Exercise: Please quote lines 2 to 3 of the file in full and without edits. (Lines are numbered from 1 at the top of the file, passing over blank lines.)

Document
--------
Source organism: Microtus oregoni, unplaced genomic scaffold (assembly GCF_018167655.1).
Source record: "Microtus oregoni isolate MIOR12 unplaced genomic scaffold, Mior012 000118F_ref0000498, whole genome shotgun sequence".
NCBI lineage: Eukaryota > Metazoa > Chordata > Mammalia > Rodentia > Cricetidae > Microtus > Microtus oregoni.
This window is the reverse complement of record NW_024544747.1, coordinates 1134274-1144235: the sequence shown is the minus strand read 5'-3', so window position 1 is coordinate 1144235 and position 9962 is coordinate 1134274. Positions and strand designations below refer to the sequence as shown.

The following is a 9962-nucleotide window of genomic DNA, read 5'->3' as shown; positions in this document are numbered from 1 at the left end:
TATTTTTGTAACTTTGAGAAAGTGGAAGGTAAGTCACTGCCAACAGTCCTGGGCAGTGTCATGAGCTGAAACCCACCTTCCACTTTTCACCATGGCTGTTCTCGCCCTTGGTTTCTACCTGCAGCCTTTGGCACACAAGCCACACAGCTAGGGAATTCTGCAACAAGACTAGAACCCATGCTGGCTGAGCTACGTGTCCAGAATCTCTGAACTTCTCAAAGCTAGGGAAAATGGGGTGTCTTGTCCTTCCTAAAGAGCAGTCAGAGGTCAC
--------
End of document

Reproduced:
Source record: "Microtus oregoni isolate MIOR12 unplaced genomic scaffold, Mior012 000118F_ref0000498, whole genome shotgun sequence".
NCBI lineage: Eukaryota > Metazoa > Chordata > Mammalia > Rodentia > Cricetidae > Microtus > Microtus oregoni.